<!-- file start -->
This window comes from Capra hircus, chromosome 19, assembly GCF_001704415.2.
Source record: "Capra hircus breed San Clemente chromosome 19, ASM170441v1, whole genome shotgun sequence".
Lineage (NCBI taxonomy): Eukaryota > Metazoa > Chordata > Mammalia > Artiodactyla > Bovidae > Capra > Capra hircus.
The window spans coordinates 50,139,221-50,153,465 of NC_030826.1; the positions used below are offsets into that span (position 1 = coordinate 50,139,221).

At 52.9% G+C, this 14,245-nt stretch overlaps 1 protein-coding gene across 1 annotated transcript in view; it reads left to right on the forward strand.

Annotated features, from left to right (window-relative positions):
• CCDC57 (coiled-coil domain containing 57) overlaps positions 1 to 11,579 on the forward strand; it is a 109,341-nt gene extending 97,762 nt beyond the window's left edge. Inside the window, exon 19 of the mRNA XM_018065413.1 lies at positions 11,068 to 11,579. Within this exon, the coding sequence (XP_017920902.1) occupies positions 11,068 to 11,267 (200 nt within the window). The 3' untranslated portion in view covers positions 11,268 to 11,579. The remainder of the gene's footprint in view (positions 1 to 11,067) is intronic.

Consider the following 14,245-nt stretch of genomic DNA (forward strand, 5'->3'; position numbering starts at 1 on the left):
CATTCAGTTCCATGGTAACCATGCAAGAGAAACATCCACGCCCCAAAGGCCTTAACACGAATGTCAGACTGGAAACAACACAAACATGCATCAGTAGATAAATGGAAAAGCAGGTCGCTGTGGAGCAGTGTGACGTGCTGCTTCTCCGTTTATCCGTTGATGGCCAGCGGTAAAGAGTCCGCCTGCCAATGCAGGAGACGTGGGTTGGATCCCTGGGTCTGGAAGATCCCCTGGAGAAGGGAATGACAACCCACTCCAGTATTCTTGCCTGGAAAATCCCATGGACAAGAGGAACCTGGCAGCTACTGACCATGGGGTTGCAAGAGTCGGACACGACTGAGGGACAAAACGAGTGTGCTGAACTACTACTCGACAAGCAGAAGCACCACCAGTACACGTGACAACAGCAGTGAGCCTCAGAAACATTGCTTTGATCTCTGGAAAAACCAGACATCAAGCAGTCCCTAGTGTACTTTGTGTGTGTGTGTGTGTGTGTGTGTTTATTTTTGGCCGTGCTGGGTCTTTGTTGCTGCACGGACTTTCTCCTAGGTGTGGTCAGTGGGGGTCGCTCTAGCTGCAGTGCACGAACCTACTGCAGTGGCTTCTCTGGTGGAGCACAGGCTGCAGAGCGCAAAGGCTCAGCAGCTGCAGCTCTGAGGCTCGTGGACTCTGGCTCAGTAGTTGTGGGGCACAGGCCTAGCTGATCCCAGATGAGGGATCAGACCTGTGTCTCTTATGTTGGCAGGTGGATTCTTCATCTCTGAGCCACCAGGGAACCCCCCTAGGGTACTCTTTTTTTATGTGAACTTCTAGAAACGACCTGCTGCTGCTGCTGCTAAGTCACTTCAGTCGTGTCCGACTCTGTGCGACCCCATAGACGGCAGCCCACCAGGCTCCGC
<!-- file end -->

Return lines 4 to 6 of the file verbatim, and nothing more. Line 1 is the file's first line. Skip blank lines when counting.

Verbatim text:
The window spans coordinates 50,139,221-50,153,465 of NC_030826.1; the positions used below are offsets into that span (position 1 = coordinate 50,139,221).

At 52.9% G+C, this 14,245-nt stretch overlaps 1 protein-coding gene across 1 annotated transcript in view; it reads left to right on the forward strand.

Annotated features, from left to right (window-relative positions):